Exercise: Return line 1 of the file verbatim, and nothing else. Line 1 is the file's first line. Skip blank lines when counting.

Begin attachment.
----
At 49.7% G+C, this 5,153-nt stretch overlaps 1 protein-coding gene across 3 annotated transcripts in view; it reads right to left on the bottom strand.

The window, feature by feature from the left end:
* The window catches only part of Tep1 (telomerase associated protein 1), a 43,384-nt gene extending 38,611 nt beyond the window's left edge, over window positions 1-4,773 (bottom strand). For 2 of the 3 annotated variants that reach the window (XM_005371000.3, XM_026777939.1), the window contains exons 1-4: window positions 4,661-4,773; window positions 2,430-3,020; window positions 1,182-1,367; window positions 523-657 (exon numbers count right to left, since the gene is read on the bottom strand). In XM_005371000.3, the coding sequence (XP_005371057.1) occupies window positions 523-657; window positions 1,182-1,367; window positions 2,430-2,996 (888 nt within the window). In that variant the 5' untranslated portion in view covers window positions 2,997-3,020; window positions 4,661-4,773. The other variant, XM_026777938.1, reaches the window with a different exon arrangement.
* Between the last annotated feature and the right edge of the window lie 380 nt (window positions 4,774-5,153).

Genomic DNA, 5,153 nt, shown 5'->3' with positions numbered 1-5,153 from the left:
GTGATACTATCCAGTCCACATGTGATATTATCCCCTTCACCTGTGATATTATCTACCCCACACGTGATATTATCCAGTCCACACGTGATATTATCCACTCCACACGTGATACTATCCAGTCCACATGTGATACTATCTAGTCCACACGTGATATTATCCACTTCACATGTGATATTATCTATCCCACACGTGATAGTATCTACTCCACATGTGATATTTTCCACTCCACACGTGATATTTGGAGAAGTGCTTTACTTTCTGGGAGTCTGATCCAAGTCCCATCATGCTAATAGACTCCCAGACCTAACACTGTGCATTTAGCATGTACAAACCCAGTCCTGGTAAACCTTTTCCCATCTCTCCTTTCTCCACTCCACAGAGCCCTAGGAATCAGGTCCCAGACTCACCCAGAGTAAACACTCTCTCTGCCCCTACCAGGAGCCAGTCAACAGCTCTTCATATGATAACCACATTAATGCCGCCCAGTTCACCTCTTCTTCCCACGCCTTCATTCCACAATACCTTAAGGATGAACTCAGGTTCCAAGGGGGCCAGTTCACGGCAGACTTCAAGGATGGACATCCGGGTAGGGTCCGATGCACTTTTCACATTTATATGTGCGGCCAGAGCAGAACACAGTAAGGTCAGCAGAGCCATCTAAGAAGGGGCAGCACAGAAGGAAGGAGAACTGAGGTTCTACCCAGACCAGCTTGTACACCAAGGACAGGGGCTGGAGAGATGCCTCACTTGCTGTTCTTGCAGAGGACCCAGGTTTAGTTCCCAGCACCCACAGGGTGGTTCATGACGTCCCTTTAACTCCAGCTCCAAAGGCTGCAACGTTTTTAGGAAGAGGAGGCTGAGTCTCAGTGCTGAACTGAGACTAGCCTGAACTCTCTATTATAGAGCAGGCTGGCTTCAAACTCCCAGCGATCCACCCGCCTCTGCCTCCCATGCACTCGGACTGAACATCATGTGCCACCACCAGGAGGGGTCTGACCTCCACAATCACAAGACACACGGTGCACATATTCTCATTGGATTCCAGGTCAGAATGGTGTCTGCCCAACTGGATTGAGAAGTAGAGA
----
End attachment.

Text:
At 49.7% G+C, this 5,153-nt stretch overlaps 1 protein-coding gene across 3 annotated transcripts in view; it reads right to left on the bottom strand.